I’m sitting on the couch when it comes, cycling through my usual websites with a growing sense of dread. I feel frozen, unable to move on to something else even though I know I need to.
A wave of heat washes over my body, rising up my back, my neck, engulfing my head and then searing with an intensity I find hard to believe. Is this what a hot flash feels like? My heart rate jumps and the heat is followed by fear; fear of panic, a fear so dark it’s like the fear of fear itself.
“Maybe nothing has changed, maybe it will never get better,” these are the words the darkness whispers.
This is the beginning of my first full-on panic attack since leaving the psychiatric hospital.
I sit frozen, afraid to move, trying to stay calm, afraid I won’t be able to move. My children are upstairs resting in their daily “quiet time” and the time I have to deal with this is limited.
I shut the computer, place it on its shelf. I get up and head to the kitchen to busy myself washing dishes or moving laundry from washer to dryer.
Passing a window I see the vegetable garden, nearly spent, a riot of decay sitting at the bottom of the yard’s gentle slope. Waves of squash beetles tore through our zucchini and cucumber plants then moved on to the winter squash and watermelons, their destruction leaving me furious and overwhelmed. The tomato plants, poorly staked, lean and sprawl, hap-hazard yet clinging to their heavy fruit.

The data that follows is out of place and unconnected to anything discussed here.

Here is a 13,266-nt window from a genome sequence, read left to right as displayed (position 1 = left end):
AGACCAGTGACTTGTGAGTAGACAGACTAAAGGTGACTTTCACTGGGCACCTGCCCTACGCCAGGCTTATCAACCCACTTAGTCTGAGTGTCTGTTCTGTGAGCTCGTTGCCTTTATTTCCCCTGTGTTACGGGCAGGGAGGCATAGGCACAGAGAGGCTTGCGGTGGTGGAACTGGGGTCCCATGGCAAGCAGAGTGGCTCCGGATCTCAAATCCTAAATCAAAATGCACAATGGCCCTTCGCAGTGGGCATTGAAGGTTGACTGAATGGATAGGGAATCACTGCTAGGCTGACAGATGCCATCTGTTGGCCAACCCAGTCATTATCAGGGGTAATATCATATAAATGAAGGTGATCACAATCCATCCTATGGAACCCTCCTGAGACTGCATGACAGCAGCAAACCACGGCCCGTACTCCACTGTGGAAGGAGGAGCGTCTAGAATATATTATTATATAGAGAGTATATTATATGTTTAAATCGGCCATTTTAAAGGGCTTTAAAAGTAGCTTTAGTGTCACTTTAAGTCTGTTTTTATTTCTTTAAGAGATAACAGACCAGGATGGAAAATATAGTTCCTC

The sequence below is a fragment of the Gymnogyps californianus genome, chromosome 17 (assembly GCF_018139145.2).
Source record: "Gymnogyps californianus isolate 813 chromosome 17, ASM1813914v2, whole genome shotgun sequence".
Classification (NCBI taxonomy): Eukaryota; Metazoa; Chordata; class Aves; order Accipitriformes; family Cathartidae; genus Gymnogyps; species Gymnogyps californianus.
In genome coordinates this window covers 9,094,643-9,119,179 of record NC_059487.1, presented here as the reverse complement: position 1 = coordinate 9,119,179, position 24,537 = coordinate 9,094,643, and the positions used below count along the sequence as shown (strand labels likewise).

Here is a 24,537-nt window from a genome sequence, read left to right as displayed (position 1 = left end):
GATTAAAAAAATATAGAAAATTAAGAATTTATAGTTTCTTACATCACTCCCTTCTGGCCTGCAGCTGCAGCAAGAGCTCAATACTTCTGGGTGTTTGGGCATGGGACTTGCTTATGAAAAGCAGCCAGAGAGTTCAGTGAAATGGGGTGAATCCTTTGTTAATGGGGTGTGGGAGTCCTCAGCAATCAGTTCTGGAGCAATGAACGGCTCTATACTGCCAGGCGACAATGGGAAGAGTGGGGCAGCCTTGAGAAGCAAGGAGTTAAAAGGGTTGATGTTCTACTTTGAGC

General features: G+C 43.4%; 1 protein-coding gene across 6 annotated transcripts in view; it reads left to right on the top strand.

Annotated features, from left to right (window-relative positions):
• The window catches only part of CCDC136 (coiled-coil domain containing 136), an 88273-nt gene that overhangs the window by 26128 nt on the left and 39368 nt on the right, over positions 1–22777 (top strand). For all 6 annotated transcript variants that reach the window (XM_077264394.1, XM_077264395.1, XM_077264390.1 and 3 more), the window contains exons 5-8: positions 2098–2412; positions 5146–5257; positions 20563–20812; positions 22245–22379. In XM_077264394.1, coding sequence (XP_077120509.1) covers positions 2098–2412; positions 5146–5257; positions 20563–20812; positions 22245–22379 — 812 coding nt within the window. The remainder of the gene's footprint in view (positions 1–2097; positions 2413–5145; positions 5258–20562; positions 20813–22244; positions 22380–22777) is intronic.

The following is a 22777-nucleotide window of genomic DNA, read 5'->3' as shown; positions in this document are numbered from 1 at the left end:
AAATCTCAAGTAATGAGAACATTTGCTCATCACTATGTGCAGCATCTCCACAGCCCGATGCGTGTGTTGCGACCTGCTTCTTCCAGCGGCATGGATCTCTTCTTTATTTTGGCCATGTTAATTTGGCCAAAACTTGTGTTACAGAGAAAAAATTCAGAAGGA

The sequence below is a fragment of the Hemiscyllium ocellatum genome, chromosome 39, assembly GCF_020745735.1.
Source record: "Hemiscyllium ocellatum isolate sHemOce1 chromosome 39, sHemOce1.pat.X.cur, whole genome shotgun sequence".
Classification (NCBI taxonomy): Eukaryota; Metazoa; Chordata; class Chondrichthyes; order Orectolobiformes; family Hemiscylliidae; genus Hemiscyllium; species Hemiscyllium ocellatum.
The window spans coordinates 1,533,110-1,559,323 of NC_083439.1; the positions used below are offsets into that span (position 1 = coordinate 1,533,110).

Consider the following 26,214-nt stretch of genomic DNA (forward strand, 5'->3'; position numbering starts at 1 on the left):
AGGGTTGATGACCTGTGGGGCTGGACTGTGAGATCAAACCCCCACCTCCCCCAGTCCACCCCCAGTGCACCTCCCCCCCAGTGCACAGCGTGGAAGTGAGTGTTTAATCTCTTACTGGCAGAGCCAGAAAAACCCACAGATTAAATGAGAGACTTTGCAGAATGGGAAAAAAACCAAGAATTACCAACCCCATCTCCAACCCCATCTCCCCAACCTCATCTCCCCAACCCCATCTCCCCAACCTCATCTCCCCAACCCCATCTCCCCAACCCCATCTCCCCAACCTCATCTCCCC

The garden draws me through the kitchen, past the laundry and out into the wide open green laid out beneath a sky of blue. I walk among the tomatoes picking their luscious fruit, some over-ripe, some not yet fully red. The plants are broken and bent, but bearing still and moving among them I’m surprised by the yield. A pile of red grows in the green grass as I work my way around the garden, the picked fruit creating a border to the chaos and decay.
Bending, breaking vines, I feel the shadows of anxiety moving still around the edges of me, like wisps of a spider’s web.
The sky is blue, the sun is warm and there are too many tomatoes to carry, so I fetch the red metal wagon, pulling it down to the garden’s edge. It fills with tomatoes like the disciples nets were filled with fish, unexpectedly. God is there with me in the garden, in the abundance of the soft red fruit, in the overflow of sunlight and sky, this much is easy to see.
But I cling to the truth that God is also with me on the dark leather sofa, in the heat and darkness, in the fear and the fear of fear itself; God’s love displacing the fear.
This vine will not be cut down despite whatever decimation may come. Though broken and bent, I will cling to the fruit that this season also may bear witness to the One who planted me, who tends my life through seasons of both abundance and decay. And when this season also passes, I will be surprised by the fruit that comes, like always, as unexpectedly as grace.